I have encountered many nurses who have never considered working in a jail or prison. In fact, very few nurses decide on a nursing career with the thought “I want to be a jail nurse”. This patient community is fairly invisible to healthcare professionals. Should You Consider Correctional Nursing? Once encountered, possibly by way of a job posting or meeting someone like me, there are some common questions that come to mind. Let’s explore them together to demystify the corrections healthcare environment.
Should You Consider Correctional Nursing?
Question #1 – Isn’t it unsafe to work in a jail or prison?
It is true that safety is a major concern in this environment. However, many precautions are taken to allow a safe work environment including the presence of custody officers in the care area. I often liken the patient population to that of an urban emergency room. In some ways a correctional nurse is in a safer situation because the arrestee or offender is clearly identified and everyone is on alert. This is not necessarily the case in an urban ‘free world’ setting. During the orientation period most agencies provide intensive safety training to healthcare professionals. When interviewing for a position in corrections, ask questions about the safety measures in place at the facility
Question #2 Isn’t healthcare in prisons and jails substandard?
Since the ’70’s, correctional healthcare has been held to the standards of the community. Case law and advocacy groups have established a body of work which has led to improvement in medical and mental health care for the incarcerated. When considering a position at a facility, ask about accreditation. Two main accrediting bodies NCCHC (National Commission on Correctional Health Care) and ACA (American Correctional Association) are available. These two operate similar to the Joint Commission (JCAHO) in that they provide an outside source determining that quality standards are being met.
Question #3 Won’t I be working with poor practitioners – nurses and doctors who can’t get a job anywhere else?
Nurses and physicians come to the correctional environment for many reasons. Many have a true desire to help the underserved in our society. Some see it as a calling as well as a job. There are many truely dedicated practitioners working in jails and prisons, often in very challenging situations. Licensure, peer review, competency evaluation and credentialling are all standard requirements, just as in the ‘free world’.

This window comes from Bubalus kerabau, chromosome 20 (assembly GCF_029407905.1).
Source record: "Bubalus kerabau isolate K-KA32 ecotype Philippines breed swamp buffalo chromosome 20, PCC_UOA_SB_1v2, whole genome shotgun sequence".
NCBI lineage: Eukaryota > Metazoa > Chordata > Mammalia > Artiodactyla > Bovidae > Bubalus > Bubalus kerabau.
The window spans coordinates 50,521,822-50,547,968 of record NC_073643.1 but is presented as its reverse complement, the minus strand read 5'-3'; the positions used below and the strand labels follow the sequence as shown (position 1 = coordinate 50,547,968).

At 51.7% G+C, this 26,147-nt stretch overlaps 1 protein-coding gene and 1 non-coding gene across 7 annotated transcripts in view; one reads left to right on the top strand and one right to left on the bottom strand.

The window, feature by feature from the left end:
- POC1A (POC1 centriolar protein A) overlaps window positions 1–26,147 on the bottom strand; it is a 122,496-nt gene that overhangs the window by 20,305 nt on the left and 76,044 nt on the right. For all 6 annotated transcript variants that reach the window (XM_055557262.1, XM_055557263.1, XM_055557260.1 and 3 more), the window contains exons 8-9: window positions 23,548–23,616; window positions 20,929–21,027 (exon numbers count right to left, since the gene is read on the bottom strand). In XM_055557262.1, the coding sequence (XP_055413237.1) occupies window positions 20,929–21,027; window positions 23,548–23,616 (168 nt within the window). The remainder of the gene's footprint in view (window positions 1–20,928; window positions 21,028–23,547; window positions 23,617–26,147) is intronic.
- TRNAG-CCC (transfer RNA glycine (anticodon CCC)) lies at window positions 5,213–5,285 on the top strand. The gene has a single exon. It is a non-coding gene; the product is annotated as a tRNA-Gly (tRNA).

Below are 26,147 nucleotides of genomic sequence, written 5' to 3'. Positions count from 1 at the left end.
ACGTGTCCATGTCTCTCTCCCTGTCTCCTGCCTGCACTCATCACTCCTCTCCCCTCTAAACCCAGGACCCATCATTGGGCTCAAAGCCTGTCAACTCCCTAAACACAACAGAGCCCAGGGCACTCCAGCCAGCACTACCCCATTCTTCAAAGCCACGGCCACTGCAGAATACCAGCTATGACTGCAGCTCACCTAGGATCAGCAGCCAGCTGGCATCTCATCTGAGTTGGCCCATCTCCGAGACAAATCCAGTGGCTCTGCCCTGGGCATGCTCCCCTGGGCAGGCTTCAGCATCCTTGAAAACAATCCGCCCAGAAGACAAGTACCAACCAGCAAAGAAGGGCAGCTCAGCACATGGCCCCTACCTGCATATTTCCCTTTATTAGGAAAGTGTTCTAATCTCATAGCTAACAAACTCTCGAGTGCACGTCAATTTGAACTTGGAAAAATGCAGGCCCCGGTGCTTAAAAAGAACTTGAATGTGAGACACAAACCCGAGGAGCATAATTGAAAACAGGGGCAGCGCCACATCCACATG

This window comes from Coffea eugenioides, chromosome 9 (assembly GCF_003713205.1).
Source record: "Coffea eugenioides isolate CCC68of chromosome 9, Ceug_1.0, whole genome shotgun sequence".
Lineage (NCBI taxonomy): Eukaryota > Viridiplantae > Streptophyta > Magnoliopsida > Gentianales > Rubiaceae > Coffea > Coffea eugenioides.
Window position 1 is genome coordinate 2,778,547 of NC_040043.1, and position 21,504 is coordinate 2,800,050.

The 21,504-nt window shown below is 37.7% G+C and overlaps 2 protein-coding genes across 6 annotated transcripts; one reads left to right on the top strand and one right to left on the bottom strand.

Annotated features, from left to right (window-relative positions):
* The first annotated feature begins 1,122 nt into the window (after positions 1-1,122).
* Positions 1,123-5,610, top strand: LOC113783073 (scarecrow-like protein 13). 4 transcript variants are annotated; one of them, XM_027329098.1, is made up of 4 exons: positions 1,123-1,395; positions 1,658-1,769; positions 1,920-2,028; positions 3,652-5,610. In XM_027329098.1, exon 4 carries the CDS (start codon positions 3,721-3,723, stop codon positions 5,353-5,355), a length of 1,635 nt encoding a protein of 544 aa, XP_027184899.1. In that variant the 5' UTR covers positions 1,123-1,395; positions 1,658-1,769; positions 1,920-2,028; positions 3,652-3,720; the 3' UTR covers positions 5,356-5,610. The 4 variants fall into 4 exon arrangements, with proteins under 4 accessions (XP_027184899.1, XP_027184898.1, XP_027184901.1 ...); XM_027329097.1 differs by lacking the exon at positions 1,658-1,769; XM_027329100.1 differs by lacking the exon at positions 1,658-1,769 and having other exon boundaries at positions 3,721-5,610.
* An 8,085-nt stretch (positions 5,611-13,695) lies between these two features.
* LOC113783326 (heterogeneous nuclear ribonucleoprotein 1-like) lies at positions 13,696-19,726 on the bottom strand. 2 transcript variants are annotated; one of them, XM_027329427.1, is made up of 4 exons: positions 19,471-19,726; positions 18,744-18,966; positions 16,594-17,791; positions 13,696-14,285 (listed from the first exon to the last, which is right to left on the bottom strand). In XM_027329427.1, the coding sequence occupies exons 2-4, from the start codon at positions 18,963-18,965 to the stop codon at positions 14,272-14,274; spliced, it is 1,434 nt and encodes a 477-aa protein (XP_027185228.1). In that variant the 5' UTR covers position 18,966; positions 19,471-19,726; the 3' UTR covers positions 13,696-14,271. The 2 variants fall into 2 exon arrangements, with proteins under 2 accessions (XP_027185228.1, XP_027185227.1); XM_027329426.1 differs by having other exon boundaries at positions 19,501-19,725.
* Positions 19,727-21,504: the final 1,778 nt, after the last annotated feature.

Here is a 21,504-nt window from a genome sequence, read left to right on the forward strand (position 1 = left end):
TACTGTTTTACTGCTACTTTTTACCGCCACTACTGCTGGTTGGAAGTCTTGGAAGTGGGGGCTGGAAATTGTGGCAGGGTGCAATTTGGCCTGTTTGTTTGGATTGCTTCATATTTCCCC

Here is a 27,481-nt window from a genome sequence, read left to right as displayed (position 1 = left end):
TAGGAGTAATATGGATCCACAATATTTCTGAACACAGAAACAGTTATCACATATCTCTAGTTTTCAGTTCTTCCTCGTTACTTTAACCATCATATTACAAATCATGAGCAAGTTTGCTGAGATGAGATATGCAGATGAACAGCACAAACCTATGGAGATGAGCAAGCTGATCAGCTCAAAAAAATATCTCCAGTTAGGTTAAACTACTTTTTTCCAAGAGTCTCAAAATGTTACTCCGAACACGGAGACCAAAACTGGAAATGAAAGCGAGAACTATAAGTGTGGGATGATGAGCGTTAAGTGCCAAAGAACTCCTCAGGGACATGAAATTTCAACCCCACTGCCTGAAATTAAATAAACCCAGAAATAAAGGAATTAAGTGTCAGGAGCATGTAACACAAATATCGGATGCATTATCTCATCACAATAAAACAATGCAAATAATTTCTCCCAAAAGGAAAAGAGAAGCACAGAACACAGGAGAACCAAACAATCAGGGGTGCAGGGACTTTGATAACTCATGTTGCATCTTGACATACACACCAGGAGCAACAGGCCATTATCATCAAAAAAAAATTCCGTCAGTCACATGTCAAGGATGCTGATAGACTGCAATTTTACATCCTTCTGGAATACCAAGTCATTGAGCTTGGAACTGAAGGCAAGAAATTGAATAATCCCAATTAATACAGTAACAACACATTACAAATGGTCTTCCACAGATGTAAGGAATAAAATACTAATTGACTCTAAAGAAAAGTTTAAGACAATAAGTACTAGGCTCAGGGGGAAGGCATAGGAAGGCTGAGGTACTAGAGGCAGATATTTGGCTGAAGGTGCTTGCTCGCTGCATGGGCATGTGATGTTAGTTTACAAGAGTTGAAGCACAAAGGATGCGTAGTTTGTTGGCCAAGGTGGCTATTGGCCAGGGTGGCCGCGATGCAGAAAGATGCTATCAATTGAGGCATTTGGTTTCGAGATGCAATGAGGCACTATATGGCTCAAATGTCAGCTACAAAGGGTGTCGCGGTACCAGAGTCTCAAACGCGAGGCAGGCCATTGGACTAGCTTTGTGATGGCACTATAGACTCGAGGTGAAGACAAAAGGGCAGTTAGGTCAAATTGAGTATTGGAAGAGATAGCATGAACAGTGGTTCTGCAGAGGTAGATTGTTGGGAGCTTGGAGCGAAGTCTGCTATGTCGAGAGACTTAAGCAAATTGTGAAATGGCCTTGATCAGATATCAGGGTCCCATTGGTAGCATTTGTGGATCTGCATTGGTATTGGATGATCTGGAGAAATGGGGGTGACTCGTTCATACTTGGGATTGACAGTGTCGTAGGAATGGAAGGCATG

Question #4 Won’t I put my family in danger with all the diseases inmates carry?
This is a surprising question to me, but I have heard it enough to know it is a concern. Due to the high level of drug and alcohol abuse among those coming into the jail environment, personal hygiene is often poor. In addition, addictions and lifestyle choices lead to increased levels of Hepatitus B & C, HIV, and tuberculosis in this population. Nurses working in corrections, however, have all of the protections of standard precautions and vaccinations as do those in other settings. Nurses in the corrections environment must be ever alert to disease transmission and must carefully adhere to infection control practices.
Question #5 Why would I want to make a career of correctional nursing?
Correctional nursing is a specialty practice area with its own distinct body of knowledge and specialized patient population. Many nurses stubble on to this specialty by accident and continue on enjoying the many challenges and benefits. Some jokingly say they work in a ‘Gated Community’. Correctional nursing often provides a less stressful and physically demanding environment than traditional hospital nursing.
Maybe another question has come to mind as you read this blog post. Include your question (or comment) in the comment section and I will answer on a future post.
If you like this post, you might like to visit:
Preparing for a Correctional Nurse Position Interview: Part I
Preparing for a Correctional Nurse Position Interview: Part II
Preparing for a Correctional Nurse Position Interview: Part III
How to Perform a Psychiatric Nursing Assessment
Root Cause Analysis: Patient Safety Powerhouse